On The Right: George Speight's Demise Cheers
A couple of weeks ago, that Helen Clark threatened to resign if her boy Parekura Horomia wasn't promoted to Cabinet. Unfortunately Labour didn't take the opportunity presented, and Horomia was duly elected.
My disappointment at this however was tempered by the recent news that the South Pacific has managed to get rid of another know-all so called 'leader'.
Yep, the Fijian army has finally grown a pair and arrested George Speight. The self-righteous prat is finally behind bars.
To say I'm surprised would be an
understatement of massive proportions.
Since the coup began, the army has shown little interest in bringing Speight and friends to justice. They have instead been treating him as if he had a right to be heard. And he would, had he not taken over Parliament, seized power from a democratically elected Government, trashed the country's TV station, caused a ton of violence which resulted in the death of a policeman, and called on other indigenous races to rise up and wreck havoc on the Olympics. And that's only the tip of the iceberg.
Even though Speight has now been arrested, it might be wise to take this with a pinch of salt. He is being detained due to his breaching of the Muanikau Accord. Speight is in trouble for carrying weapons on his person, not for anything else. He will likely get off early and go back to his trouble-making ways.
What the President and army should have done from the start was to treat him in the same vein as the world treats any hijacker, suicide bomber etc. You do not give in to their demands. And you certainly do not allow the media to have access to them. Speight's ugly mug was on TV every night, telling the world just how noble his cause was. We got to see just how ‘intelligent’ this businessman was, especially when he thought our PM's name was Jenny Craig (okay, I had to laugh at that).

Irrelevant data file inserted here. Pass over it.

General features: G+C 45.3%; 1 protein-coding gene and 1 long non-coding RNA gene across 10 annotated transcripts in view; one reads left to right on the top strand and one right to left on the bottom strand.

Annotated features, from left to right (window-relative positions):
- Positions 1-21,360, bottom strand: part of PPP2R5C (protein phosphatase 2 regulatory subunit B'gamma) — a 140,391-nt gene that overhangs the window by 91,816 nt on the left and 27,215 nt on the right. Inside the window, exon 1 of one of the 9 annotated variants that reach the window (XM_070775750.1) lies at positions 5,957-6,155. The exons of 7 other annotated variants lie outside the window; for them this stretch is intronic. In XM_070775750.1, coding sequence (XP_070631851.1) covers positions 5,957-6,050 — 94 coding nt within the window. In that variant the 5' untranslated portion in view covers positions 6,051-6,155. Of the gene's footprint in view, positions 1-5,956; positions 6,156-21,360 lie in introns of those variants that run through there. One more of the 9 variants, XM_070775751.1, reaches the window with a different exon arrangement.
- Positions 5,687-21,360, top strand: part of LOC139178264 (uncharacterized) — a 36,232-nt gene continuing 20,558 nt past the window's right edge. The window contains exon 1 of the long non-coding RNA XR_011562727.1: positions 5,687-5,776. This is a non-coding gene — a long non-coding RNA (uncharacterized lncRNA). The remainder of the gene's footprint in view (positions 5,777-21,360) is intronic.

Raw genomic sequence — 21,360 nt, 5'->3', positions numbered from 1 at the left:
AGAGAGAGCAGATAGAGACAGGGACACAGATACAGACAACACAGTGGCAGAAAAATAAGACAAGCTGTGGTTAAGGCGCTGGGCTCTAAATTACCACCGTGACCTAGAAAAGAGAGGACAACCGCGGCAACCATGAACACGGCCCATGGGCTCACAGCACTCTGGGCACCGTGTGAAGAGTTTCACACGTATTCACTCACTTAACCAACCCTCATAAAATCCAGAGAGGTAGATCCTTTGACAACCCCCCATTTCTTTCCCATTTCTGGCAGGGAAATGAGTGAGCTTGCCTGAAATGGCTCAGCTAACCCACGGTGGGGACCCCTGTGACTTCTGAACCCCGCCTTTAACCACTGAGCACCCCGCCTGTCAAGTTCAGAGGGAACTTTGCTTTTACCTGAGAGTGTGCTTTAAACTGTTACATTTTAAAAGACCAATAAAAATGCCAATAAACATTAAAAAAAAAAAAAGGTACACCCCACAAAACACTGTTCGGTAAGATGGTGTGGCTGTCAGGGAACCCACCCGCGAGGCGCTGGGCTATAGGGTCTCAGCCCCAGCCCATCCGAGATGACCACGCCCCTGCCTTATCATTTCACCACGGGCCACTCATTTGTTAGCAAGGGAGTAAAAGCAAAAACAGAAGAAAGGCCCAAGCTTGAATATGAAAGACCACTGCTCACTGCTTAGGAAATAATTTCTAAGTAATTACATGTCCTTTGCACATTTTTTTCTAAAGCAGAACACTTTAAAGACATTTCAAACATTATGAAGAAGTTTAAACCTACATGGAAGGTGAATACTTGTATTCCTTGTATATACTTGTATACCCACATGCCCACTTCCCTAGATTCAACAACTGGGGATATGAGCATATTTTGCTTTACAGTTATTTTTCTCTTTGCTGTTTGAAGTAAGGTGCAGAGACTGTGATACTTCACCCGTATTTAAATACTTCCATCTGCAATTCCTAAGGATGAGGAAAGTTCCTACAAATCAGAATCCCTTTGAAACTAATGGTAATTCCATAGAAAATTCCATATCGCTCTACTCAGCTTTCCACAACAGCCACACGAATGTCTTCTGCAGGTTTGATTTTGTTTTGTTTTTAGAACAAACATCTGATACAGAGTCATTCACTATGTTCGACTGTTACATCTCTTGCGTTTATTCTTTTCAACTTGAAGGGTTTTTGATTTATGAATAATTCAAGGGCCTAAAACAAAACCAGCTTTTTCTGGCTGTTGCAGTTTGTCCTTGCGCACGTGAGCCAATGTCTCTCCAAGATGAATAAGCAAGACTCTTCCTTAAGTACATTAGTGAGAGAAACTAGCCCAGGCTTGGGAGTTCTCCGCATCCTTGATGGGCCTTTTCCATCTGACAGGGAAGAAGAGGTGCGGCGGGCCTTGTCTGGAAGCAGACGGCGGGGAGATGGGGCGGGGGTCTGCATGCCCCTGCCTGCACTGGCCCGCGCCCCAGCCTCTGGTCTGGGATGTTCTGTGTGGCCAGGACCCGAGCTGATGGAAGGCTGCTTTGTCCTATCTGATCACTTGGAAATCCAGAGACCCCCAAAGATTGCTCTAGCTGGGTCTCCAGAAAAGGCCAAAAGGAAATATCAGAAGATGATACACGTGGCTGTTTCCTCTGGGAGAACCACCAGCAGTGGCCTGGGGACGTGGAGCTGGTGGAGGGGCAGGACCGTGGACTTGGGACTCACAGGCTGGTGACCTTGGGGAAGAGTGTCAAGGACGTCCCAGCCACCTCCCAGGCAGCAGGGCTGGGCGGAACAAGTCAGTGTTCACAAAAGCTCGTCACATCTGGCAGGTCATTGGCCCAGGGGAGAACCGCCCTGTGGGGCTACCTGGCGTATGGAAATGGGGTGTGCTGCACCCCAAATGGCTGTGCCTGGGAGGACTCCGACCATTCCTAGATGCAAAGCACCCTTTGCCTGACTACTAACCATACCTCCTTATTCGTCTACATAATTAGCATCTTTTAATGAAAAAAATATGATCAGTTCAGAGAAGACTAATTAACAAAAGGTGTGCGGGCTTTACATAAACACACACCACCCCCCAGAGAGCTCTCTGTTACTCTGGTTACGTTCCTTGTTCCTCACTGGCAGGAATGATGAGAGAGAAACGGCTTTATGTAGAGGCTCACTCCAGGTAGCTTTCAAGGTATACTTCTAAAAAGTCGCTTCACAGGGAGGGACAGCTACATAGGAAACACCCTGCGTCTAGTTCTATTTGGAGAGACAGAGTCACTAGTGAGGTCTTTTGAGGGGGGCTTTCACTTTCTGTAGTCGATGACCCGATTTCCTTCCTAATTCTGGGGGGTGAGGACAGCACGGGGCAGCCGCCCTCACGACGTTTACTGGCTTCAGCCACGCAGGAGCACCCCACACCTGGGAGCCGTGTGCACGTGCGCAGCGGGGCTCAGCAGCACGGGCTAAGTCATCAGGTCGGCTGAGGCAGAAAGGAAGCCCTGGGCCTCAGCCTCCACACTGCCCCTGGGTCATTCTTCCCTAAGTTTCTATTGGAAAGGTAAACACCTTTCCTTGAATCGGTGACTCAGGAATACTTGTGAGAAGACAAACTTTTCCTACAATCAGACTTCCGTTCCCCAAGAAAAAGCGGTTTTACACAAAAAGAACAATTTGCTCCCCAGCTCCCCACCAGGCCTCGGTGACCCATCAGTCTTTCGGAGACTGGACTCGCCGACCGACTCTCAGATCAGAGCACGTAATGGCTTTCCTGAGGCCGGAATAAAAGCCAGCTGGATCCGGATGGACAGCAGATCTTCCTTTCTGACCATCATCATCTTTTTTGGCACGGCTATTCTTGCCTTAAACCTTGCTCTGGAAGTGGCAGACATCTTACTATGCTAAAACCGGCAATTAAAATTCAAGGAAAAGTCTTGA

The question has to be asked, how the heck was Speight allowed to be treated with this much respect? The more attention that was paid to him, the more powerful he became. While the army sat around and twiddled their thumbs, his supporters increased in numbers and got increasingly violent. Even after the Muanikau Accord was signed, the rebels seized several locations and took hostages. The blame for all this can be laid at the feet of not only Speight, but also the ratings-hungry media and the spineless Fijian army.
In addition, army chief Lt. Colonel Filipo Tarakinikini only acted after an indigenous Fijian school was taken over, raising question marks in this columnist's mind about his real motives. His words: "If this is all done in the name of indigenous Fijian aspirations, then it is a shame on us Fijians if we let this carry on."
Others that have displayed pro-Speight
tendencies are New Zealanders like Tame Iti and Ross Nepia
Himona. Iti, known as the only Maori radical to have a
completely Maori name, went over and offered his personal
support to the terrorists. With Speight's knowledge of
foreign affairs, he probably thought Iti was the King of
Himona's editorials at maorinews.com have been full of anti-European rhetoric and little else. He suggests everyone ignore what's happening in Fiji. Just like we did in East Timor. Enough said.
Meanwhile, for weeks Phil Goff and Jenny Craig (sorry, couldn't resist) have been on the news every night giving us their thoughts on the Fijian situation. Quite frankly, it was all a waste of hot air. What is needed is action, not words. The Government has to treat these terrorists with the disdain they deserve, and are yet to receive. At the same time, any sanctions they impose must not hurt the ordinary people - they have already been the victims of too much.
On the whole, the last couple of months in Fiji have been characterised by politics of the worst kind, that of opportunism and populism. Now that things have settled down for the time being, the real issue might be dealt with: a democratically elected Government has been deposed and not reinstated, and the country’s Constitution has been ripped up. Call me a pessimist, but it is unlikely in my view that Fiji’s problems will be solved anytime soon. After all, it took ten years for Fiji to have democracy restored last time; how long will it take this time?